Jakarta: Olympic silver medallist PV Sindhu will resume her quest for glory in the new season, while Saina Nehwal and Kidambi Srikanth aim to continue their impressive run when they start their campaign at the Indonesia Masters, starting with qualifiers here. Seeded second Sindhu has been a cut above other Indians as she claimed silver medals at all the major events — Commonwealth Games, Asian Games and World Championship, before ending the year with the prestigious World Tour Final title, the first Indian to achieve the feat. After the engagements of Premier Badminton League (PBL), Sindhu decided to skip last week’s Malaysia Masters and she will begin her campaign against former Olympic gold medallist China’s Li Xuerui on Wednesday. The 23-year-old from Hyderabad is expected to clash with reigning Olympic champion Carolina Marin at the quarterfinals. Saina, on the other hand, had an impressive start to the season, losing semifinal spot at Malaysia Masters, which was the first World Tour Super 500 tournament of the season. The London Olympic bronze medallist will take on a qualifier in the opening round and faces the prospect of meeting Japan’s Akane Yamaguchi, seeded fourth, at the quarters. Srikanth, who also entered the quarterfinals at Kuala Lumpur last week, plays his first match against Malaysia’s Liew Daren. The eighth seeded Indian will be joined by others such as Sameer Verma, B Sai Praneeth and HS Prannoy.Sameer had enjoyed a good run last season, winning titles at Swiss Open, Hyderabad Open and Syed Modi International. He also qualified for the World Tour Finals at the last moment and secured at a creditable semifinal finish. Praneeth also had a forgettable 2018 but dished out some good performances at the PBL and would look to translate the confidence in the international circuit. Prannoy, who had to deal with corns in both feet early in the season, was troubled by fitness issues including a gastroesophageal reflux disease (GERD) last season. Sindhu is the first Indian shuttler to win Badminton World Tour Finals title.Sindhu settled for silver in Commonwealth and Asian Games.Sindhu could face Carolina Marin in the quarterfinal. highlights With the 2020 Olympic qualification period starting from April, the Indian trio of Sameer, Praneeth and Prannoy will look to put the best foot forward. Sameer will begin the season with a clash with the legendary Lin Dan, Praneeth faces Olympic champion Chen Long, while Prannoy meets Chinese Taipei’s Chou Tien Chen in the first round. In men’s doubles, it will be a clash between two Indian combination with Satwiksairaj Rankireddy and Chirag Shetty taking on Manu Attri and B Sumeeth Reddy. Women’s doubles pair of Ashwini Ponnappa and N Sikki Reddy will square off against Thailand’s eighth seed Jongkolphan Kititharakul and Rawinda Prajongjai, while mixed doubles pair of Satwiksairaj and Ashwini will pair up to clash with seventh seeded English husband-wife combination of Chris Adcock and Gabriella Adcock. Another mixed doubles pair of Pranaav Jerry Chopra and Sikki will face fourth seed Indonesian combo of Tontowi Ahmad and Liliyana Natsir. For all the Latest Sports News News, Other Sports News, Download News Nation Android and iOS Mobile Apps.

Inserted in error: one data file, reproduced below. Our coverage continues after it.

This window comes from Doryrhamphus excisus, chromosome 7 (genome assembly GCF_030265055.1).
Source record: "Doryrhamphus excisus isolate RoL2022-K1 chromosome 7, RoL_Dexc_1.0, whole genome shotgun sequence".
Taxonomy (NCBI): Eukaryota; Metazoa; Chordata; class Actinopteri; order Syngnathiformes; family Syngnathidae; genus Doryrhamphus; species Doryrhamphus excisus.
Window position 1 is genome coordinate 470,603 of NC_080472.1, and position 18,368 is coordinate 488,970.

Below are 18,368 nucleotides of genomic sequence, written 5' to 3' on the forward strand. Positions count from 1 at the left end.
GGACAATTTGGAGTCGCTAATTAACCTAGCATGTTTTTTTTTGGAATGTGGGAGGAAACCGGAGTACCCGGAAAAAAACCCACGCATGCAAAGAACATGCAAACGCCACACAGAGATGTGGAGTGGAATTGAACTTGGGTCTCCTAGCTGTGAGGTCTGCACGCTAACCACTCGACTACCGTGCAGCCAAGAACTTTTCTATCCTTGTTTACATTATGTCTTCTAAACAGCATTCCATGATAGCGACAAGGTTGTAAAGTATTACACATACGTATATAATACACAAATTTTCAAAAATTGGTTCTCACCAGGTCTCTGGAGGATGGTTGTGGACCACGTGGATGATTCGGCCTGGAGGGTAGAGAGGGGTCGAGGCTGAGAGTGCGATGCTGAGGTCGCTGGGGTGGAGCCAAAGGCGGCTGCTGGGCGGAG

Published on January 12, 2019 at 10:40 pm Contact Charlie: firstname.lastname@example.org | @charliedisturco Curtis Haywood II’s hand rose in the air with Frank Howard a couple feet in front of him. A quick pass to Jose Alvarado, alone in the corner, ended in a 3 and prompted Syracuse to call a timeout.Right before half court, SU head coach Jim Boeheim walked over to Howard. The two talked about what had happened: Howard dashed to Haywood II and left Alvarado open. Georgia Tech took a six-point lead and the Orange never recovered.Syracuse looked much more polished after opening conference play with two straight wins. The defense that shut down Clemson was confronted with a weak offense in Georgia Tech that “survives” on its defense, GT head coach Josh Pastner said. But while Georgia Tech’s defense stifled the Orange, the Yellow Jackets’ (10-6, 2-1 Atlantic Coast) offense erupted and shot 59.5 percent from the field. Much of that success came from Georgia Tech’s game plan of feeding its bigs in the middle of the paint, leading it to a 73-59 win over Syracuse (11-5, 2-1) on Saturday night inside the Carrier Dome.Georgia Tech’s big men instantly made an impact. Abdoulaye Gueye was often guarded by Marek Dolezaj. He quickly took advantage of his strength advantage over the SU center. Gueye used a mixture of post moves to create separation on Dolezaj. He often backed the Slovakian native down before using a hook shot or layup off the glass.“(Dolezaj’s) a good player,” Boeheim said, “but he has trouble when he goes 1-on-1 with those guys.”AdvertisementThis is placeholder textAlvarado said the team knew to feed the big men because Syracuse’s defense likes to play “high.” That led to 1-on-1 opportunities with Dolezaj, Bourama Sidibe or Paschal Chukwu down low. When SU doubled the post, a GT big man kicked the ball back out for an open opportunity.For the first time all season, Pastner started Gueye along with James Banks III, another big that dominated Syracuse’s interior defense. Together, the duo combined for 20 of Georgia Tech’s 27 first-half points and rarely missed.“It was part of our equation,” Pastner said. “Thinking about (Dolezaj on defense).”While Dolezaj was able to accumulate five steals, very rarely did the rest of the SU defense collapse on Gueye and Banks III, triggering 1-on-1 opportunities with players that are 37 pounds and 63 pounds heavier than Dolezaj, respectively.It is no secret Dolezaj struggles with bigger and stronger athletes, especially in the post. But against Notre Dame and Clemson, the big men were kept in check. He was able to get around players and poke the ball loose, rather than having to try and stop them in the low post.Notre Dame had just 14 points in the paint, while Clemson put up 22 against Syracuse. Georgia Tech, meanwhile, matched with 36, even with Gueye suffering a cramp with 15:43 left in the second half, forcing him to miss the rest of the game. The damage had been done, though.When Boeheim opted to combat Banks III and Gueye’s interior presence with a bigger player in Sidibe, the duo still found a way to score. One play, Alvarado saw Banks III slip by Sidibe for a wide-open alley-oop. Banks III added 16 points on 6-of-10 shooting.“(Gueye and Banks III) did a really nice job of being patient and poised,” Pastner said, “when they caught the ball. They didn’t panic.”Oshae Brissett called it “defensive lapses,” as a team. Frank Howard said, “we weren’t engaged.”SU’s defensive failures didn’t just happen inside the paint with Gueye and Banks III. Alvarado and Haywood II often found themselves open in the corner or at the top of the key, pulling the trigger from 3. The duo made 6-of-9 from beyond the arc.Whenever it seemed like Syracuse was mustering up a run to cut the deficit to single digits, Georgia Tech would nail a deep ball, or get an offensive rebound and second-chance opportunity.Syracuse resorted to a full-court press for most of the game’s final 10 minutes, trying to force the Georgia Tech guards into making mistakes. Instead, the offense was able to often find a cutter down the wing who would either score with ease or draw a foul.Anything Syracuse threw at Georgia Tech defensively, it seemed like the Yellow Jackets were already a step ahead. Turnovers resulted in transition buckets. GT outscored SU in the paint by 20 and shot well, both 59.5 percent from the field and 50 percent from 3.With six minutes left, an inbound pass from Brissett was picked off by Michael Devoe. Tyus Battle slid over to help Buddy Boeheim with a half-court trap. But he drove in the paint and kicked it out to Evan Cole who quickly passed it to Haywood II.Wide open, at the top of the key, Haywood II released the shot. He stood there, watching, hand up in the air once again. He didn’t move until the ball swished through the net and made contact with the ground. Another Syracuse error that resulted in a wide open 3.“We made too many mistakes in the second half,” Boeheim said. “That put us in a hole we couldn’t recover from.” Comments Facebook Twitter Google+